BRADENTON -- Twelve-year-old Johnny Pollares can’t speak. But that didn’t prevent the developmentally disabled student from showing his glee Wednesday as he received a neatly wrapped present from Santa Claus.
He waved the rectangular box in the air like it was a prized possession. He showed it to teachers, aides and others. His ear-to-ear smile was hard to miss. To him, it didn’t matter that he hadn’t unwrapped the treasure.
Pollares and 10 other classmates who attend Manasota ARC were granted a special Christmas Day courtesy of Southeast High School’s student government association.
Southeast students decorated the Manasota ARC classroom. They ate cake with the ARC’s students. They sang carols. And the high schoolers brought along a local St. Nick as part of their community service.
Southeast’s science department Chairman Steve Foster wore the red, white and black uniform the jolly old elf normally sports. ARC students, donned Christmas hats embossed with their name in glitter, got a chance to sit on Santa’s lap.
The result of the high schoolers’ efforts couldn’t be missed among the Manasota ARC attendees.
“They’re so excited,” Manasota ARC teacher Raejean Hawk said. “They love to do anything hands-on.”
Manasota ARC’s program serves as an alternative school for those with developmental disabilities. The ARC’s students get to work on daily living and motor skills and communication during the day.
Student government President Marissa Maulbeck, 18, said they immersed themselves in the Christmas spirit after hearing what Hawk had to say about the students attending Manasota ARC.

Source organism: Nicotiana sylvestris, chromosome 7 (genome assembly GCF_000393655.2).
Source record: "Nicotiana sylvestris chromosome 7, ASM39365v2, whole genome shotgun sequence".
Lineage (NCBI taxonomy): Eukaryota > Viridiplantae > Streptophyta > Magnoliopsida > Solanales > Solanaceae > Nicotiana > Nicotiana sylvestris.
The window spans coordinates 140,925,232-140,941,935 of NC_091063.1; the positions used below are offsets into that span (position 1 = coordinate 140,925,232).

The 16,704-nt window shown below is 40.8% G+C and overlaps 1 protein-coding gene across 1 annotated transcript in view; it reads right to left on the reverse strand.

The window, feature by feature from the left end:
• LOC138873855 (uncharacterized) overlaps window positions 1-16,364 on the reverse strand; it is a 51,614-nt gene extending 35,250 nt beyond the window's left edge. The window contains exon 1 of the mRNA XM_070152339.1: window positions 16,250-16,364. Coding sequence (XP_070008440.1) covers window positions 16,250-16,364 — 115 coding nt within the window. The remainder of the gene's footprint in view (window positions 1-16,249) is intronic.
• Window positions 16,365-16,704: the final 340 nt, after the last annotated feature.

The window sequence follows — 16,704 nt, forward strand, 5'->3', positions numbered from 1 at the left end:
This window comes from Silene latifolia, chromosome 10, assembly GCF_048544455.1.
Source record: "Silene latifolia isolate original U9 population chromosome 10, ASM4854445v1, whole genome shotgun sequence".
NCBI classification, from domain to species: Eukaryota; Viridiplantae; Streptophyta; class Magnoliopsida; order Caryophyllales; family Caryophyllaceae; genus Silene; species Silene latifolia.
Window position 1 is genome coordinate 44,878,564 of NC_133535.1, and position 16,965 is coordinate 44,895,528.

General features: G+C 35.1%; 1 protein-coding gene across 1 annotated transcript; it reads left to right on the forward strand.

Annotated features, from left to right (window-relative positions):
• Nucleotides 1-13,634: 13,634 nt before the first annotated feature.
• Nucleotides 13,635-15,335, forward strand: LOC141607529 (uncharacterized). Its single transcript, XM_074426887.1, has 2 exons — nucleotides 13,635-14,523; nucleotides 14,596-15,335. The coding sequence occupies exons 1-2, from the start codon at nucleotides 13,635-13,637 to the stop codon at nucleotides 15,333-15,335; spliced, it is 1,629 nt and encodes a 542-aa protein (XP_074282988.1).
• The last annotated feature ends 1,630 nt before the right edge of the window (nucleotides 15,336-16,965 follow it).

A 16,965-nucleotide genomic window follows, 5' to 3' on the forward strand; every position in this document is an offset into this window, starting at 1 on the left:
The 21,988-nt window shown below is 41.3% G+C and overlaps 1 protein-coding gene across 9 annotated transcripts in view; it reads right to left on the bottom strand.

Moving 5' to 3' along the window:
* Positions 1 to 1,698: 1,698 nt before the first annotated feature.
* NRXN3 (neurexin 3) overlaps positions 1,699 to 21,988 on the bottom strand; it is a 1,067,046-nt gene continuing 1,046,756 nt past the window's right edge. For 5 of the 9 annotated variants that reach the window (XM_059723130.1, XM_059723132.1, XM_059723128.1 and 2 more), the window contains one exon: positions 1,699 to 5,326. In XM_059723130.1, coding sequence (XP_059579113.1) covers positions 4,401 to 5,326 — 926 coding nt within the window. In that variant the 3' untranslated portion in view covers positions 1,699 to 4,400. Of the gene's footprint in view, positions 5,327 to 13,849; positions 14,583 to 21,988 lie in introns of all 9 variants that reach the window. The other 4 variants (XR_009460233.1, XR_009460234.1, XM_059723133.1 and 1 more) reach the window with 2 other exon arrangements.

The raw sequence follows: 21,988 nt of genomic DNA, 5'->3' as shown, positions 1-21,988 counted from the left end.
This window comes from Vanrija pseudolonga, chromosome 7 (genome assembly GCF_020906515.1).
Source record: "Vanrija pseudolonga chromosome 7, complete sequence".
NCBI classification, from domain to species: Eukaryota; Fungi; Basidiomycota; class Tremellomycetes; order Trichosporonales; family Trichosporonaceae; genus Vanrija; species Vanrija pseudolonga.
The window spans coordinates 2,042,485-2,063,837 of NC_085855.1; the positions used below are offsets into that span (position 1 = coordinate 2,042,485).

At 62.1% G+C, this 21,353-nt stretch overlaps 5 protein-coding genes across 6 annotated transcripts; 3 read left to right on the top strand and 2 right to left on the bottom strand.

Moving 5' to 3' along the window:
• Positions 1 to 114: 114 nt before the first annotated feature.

“Some of them won’t have a Christmas like normal,” Maulbeck said. “We really wanted to help children for the holiday season.”
Many of the Manasota ARC students come from families with low socioeconomic status.
“They’re below poverty levels,” Hawk said.
Teachers and staffers at Southeast High School sponsored gifts for the 11 students with disabilities. Foster came in to the small class with a hearty “Ho, ho, ho.” He carried several 3-foot-long Christmas stockings. Coloring books, crayons, MP3 or CD players and toys that make noise were pulled out of each student’s oversized stocking.
Nineteen-year-old Kevin Romaines, who has Down syndrome, was overcome with gales of laughter as he pulled out books from his stocking.
The idea to brighten up ARC students’ day came from 16-year-old Southeast student Anna Shah. She aspires to be a neurologist and looked right at home playing a keyboard and talking with ARC students.
“It just feels amazing,” Shah said. “It feels so great to be helping them.”
Foster echoed her enthusiasm. He served as Santa for Special Olympics when he lived in Indiana.
“I win on this,” he said after getting hugs from ARC students. “How could you not want to be Santa Claus?”